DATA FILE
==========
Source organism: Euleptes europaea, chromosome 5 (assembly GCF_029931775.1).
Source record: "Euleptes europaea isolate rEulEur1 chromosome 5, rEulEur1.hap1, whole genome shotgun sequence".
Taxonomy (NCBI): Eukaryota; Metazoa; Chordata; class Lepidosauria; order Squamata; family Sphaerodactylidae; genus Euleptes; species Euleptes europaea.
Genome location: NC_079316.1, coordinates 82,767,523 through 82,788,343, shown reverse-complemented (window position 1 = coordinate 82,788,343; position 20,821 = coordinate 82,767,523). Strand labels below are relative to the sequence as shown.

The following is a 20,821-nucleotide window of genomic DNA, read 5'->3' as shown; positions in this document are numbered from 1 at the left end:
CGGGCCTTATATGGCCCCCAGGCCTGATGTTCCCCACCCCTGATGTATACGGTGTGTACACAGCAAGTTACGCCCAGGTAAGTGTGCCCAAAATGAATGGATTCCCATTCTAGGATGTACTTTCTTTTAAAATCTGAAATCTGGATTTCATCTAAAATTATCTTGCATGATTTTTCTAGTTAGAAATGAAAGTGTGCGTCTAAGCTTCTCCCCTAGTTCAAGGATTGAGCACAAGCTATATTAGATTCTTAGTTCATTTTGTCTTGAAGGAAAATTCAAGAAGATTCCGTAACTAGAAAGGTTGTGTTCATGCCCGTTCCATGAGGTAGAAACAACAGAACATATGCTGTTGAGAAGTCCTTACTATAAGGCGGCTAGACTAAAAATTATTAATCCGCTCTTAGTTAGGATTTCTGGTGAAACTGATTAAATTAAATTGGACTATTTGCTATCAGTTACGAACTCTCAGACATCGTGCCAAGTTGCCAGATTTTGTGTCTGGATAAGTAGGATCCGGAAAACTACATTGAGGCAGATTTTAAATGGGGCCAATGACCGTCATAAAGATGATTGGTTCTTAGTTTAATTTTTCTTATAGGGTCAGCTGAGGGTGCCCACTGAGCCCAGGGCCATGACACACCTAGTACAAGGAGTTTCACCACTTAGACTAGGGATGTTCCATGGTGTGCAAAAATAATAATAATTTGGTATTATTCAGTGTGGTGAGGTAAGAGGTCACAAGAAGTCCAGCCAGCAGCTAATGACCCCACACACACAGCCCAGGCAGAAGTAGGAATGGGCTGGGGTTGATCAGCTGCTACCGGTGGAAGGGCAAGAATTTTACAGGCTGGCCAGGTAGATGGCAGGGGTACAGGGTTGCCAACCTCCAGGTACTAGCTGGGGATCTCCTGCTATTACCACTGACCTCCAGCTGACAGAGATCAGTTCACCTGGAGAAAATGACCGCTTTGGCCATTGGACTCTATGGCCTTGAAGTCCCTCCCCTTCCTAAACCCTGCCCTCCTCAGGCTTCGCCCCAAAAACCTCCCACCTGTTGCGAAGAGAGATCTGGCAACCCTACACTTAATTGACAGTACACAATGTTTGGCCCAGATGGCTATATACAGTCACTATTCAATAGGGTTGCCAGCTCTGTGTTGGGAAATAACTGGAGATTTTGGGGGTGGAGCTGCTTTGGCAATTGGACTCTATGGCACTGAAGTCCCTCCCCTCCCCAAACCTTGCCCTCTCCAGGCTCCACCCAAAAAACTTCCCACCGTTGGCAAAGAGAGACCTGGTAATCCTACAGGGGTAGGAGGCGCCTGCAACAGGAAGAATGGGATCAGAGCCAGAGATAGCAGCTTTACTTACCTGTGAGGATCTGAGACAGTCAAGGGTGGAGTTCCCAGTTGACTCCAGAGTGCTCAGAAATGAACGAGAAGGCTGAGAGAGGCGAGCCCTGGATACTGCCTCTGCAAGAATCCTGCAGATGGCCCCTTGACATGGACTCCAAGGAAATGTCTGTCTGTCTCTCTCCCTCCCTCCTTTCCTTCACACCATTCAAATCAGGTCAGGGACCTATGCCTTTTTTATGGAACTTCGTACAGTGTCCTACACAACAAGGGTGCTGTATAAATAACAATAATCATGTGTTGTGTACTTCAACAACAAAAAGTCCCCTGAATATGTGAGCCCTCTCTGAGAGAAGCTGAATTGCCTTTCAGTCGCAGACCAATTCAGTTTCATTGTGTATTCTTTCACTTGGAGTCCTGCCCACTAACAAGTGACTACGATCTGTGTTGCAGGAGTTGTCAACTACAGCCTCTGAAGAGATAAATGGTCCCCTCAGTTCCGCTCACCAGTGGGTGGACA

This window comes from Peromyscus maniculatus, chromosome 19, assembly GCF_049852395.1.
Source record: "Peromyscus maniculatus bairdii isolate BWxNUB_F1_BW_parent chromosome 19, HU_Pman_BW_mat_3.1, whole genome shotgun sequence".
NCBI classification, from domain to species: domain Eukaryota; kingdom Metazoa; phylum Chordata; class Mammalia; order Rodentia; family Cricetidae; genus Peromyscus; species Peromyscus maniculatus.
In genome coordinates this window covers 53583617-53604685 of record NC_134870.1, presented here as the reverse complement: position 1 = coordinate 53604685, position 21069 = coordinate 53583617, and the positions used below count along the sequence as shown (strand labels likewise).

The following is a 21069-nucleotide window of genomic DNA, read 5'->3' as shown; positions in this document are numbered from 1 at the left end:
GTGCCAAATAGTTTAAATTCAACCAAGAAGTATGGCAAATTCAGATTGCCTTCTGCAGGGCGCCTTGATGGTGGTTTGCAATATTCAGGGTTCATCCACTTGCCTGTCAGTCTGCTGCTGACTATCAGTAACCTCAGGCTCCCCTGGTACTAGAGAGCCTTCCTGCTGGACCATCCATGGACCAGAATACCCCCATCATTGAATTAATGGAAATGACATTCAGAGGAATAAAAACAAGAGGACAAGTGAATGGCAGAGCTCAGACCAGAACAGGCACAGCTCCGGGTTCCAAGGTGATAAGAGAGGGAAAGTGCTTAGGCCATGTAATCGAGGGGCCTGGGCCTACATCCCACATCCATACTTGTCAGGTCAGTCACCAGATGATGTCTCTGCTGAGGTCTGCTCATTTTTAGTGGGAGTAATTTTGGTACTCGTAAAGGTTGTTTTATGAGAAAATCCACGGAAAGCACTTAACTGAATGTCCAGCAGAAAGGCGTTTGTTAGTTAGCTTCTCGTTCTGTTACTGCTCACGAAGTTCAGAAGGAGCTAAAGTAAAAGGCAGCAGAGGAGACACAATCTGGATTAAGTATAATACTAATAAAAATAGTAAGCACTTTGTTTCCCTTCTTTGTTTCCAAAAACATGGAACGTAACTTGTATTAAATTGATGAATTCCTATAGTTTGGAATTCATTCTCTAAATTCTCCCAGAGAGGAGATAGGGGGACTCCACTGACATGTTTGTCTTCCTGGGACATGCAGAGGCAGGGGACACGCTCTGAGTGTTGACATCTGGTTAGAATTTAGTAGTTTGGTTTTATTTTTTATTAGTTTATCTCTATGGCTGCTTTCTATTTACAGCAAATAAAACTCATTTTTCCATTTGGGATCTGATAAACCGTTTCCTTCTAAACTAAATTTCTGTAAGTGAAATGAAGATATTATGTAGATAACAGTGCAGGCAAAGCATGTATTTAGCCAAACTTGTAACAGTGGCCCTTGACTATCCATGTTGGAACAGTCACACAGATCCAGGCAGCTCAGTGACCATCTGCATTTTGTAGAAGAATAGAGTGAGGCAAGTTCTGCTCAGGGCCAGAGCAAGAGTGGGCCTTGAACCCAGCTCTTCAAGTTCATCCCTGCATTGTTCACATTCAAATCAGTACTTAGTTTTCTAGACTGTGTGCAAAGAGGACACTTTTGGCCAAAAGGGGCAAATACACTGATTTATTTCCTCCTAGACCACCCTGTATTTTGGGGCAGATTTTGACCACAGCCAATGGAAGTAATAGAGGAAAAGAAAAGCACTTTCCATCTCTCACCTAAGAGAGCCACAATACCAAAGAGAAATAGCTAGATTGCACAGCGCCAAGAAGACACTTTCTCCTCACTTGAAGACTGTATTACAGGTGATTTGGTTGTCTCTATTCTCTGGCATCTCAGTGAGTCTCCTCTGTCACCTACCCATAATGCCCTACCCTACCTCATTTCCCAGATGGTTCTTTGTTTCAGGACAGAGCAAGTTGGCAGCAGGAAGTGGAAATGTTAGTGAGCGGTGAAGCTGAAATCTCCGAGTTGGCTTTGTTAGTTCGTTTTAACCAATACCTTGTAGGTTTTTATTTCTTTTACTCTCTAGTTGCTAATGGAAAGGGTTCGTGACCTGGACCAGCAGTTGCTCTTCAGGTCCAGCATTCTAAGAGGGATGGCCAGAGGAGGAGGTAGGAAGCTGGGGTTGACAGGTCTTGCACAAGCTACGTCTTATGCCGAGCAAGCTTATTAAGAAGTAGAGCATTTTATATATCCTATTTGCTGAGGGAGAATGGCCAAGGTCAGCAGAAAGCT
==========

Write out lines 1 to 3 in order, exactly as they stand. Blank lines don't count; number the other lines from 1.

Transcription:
Source organism: Euleptes europaea, chromosome 5 (assembly GCF_029931775.1).
Source record: "Euleptes europaea isolate rEulEur1 chromosome 5, rEulEur1.hap1, whole genome shotgun sequence".
Taxonomy (NCBI): Eukaryota; Metazoa; Chordata; class Lepidosauria; order Squamata; family Sphaerodactylidae; genus Euleptes; species Euleptes europaea.